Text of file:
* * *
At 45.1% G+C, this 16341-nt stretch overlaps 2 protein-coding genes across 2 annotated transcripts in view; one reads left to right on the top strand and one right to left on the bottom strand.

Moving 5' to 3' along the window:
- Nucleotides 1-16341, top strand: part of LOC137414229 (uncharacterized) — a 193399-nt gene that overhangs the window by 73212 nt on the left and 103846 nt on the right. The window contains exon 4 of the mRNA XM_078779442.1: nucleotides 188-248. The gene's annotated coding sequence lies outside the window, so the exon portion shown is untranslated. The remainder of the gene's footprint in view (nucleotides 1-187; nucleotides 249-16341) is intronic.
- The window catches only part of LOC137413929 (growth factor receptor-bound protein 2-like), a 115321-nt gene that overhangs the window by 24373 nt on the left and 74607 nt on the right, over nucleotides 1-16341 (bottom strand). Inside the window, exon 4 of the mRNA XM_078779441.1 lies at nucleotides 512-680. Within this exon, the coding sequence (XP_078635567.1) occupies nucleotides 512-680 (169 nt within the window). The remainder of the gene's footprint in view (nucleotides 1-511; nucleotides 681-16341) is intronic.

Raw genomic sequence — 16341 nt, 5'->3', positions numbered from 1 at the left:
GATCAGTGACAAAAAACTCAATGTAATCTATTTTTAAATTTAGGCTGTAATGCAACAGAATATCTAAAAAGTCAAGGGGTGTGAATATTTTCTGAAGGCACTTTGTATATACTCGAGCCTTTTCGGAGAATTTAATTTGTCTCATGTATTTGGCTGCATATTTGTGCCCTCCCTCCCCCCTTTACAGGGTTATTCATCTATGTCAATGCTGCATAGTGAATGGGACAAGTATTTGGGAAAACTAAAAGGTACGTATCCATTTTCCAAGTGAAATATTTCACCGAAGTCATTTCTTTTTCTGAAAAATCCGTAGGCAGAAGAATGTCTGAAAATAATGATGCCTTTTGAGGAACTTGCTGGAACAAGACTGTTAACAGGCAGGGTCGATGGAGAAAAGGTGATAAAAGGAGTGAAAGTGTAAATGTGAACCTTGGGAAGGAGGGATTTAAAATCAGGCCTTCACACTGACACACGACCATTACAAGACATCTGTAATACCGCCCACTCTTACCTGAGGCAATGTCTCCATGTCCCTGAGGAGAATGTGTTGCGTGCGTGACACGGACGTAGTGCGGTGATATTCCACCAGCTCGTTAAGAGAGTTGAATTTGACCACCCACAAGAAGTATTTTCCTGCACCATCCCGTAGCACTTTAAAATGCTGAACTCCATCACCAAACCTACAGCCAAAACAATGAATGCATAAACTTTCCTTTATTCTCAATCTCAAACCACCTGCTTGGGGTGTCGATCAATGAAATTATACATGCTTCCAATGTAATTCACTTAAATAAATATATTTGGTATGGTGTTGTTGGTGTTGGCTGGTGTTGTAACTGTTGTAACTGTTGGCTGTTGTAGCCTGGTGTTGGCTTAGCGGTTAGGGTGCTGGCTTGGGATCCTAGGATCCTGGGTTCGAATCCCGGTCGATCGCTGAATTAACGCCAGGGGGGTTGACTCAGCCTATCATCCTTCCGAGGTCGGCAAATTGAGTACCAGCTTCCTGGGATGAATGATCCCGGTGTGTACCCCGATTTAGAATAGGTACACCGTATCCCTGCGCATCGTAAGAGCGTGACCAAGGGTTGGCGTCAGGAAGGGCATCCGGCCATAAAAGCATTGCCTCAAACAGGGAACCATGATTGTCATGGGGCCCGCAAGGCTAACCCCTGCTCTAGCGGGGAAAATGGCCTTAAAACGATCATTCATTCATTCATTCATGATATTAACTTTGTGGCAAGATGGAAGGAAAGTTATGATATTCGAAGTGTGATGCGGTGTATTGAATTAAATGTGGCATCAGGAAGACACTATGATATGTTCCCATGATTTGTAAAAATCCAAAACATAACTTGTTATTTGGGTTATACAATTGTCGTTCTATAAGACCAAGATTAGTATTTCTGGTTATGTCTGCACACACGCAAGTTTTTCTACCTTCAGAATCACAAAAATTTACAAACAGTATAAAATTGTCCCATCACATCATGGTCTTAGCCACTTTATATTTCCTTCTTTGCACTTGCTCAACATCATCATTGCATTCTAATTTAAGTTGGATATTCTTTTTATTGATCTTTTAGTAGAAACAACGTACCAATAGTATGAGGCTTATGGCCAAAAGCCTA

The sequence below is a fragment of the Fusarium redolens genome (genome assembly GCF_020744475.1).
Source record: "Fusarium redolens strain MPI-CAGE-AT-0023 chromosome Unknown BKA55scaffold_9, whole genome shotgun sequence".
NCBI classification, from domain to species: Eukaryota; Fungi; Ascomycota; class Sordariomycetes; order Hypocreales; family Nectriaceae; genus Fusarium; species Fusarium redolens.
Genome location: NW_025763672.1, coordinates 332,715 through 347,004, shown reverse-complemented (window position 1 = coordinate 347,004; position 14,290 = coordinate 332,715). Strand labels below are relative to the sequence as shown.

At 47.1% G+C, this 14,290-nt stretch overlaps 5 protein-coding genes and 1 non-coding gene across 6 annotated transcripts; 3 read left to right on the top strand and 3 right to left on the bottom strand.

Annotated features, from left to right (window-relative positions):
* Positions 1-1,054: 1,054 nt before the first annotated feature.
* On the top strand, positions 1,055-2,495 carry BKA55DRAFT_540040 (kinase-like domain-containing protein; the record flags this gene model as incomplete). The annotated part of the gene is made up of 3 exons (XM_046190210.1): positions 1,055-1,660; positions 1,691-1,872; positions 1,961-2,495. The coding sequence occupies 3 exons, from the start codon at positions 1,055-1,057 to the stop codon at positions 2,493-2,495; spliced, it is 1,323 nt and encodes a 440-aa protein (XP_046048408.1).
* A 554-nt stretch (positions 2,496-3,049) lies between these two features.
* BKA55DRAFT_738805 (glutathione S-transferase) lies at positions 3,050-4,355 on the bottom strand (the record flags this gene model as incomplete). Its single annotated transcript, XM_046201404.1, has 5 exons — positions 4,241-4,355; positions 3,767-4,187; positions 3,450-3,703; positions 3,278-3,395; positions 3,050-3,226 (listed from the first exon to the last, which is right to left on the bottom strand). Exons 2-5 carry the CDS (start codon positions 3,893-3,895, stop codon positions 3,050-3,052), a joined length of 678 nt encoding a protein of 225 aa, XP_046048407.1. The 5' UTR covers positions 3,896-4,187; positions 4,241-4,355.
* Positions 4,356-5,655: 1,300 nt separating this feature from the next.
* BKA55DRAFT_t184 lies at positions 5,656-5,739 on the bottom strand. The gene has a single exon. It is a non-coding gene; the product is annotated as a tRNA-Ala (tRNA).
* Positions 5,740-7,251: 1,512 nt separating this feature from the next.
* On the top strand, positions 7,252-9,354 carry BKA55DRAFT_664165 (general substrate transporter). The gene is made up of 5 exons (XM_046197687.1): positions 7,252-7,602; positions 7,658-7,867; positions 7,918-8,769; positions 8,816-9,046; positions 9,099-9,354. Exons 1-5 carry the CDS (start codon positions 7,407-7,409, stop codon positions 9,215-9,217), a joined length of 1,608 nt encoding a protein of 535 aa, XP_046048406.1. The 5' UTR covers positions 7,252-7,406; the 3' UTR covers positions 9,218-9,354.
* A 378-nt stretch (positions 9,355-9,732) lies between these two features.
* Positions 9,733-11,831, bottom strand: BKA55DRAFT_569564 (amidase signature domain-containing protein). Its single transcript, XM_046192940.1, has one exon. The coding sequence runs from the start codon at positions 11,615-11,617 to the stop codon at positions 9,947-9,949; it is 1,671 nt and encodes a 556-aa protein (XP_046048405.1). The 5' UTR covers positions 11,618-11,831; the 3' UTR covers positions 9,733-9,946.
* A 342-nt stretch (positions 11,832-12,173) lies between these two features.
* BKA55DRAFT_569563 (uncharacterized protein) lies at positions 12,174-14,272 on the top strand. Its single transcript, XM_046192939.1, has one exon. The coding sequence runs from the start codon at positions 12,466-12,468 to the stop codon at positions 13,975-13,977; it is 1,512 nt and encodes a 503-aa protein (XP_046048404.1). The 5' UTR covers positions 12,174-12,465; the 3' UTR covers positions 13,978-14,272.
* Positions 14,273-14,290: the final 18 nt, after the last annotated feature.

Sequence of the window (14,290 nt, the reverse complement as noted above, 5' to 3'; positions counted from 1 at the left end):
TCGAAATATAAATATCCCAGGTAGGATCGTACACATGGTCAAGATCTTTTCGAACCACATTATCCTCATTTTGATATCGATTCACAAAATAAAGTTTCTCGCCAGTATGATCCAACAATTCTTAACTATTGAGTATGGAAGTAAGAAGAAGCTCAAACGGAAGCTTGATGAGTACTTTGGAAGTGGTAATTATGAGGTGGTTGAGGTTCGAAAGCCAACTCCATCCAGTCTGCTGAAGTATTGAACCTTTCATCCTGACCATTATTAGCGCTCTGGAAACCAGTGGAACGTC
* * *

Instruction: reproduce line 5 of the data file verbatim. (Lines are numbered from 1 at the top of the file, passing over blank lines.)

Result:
Raw genomic sequence — 16341 nt, 5'->3', positions numbered from 1 at the left: